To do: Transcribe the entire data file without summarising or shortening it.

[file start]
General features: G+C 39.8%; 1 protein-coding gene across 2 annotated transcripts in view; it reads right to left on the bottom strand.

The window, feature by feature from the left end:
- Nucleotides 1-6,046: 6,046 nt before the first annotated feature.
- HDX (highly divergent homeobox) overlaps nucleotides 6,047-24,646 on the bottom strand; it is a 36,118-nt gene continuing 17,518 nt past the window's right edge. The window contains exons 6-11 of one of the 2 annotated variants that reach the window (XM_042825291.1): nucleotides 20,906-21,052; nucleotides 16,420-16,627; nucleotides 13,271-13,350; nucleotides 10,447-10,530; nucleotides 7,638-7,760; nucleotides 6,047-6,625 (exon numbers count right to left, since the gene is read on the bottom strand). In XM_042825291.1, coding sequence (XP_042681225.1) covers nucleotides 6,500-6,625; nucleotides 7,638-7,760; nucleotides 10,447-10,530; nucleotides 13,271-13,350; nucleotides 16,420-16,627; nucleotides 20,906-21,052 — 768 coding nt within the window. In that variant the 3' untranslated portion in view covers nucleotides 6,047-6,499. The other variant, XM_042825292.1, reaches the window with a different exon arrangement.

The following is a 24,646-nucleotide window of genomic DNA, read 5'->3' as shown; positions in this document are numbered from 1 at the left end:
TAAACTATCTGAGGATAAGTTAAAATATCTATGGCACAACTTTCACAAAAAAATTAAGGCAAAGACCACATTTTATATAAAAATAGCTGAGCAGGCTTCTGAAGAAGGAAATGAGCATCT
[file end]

General features: G+C 39.8%; 1 protein-coding gene across 2 annotated transcripts in view; it reads right to left on the bottom strand.

The window, feature by feature from the left end:
- Nucleotides 1-6,046: 6,046 nt before the first annotated feature.
- HDX (highly divergent homeobox) overlaps nucleotides 6,047-24,646 on the bottom strand; it is a 36,118-nt gene continuing 17,518 nt past the window's right edge. The window contains exons 6-11 of one of the 2 annotated variants that reach the window (XM_042825291.1): nucleotides 20,906-21,052; nucleotides 16,420-16,627; nucleotides 13,271-13,350; nucleotides 10,447-10,530; nucleotides 7,638-7,760; nucleotides 6,047-6,625 (exon numbers count right to left, since the gene is read on the bottom strand). In XM_042825291.1, coding sequence (XP_042681225.1) covers nucleotides 6,500-6,625; nucleotides 7,638-7,760; nucleotides 10,447-10,530; nucleotides 13,271-13,350; nucleotides 16,420-16,627; nucleotides 20,906-21,052 — 768 coding nt within the window. In that variant the 3' untranslated portion in view covers nucleotides 6,047-6,499. The other variant, XM_042825292.1, reaches the window with a different exon arrangement.

The following is a 24,646-nucleotide window of genomic DNA, read 5'->3' as shown; positions in this document are numbered from 1 at the left end:
TAAACTATCTGAGGATAAGTTAAAATATCTATGGCACAACTTTCACAAAAAAATTAAGGCAAAGACCACATTTTATATAAAAATAGCTGAGCAGGCTTCTGAAGAAGGAAATGAGCATCT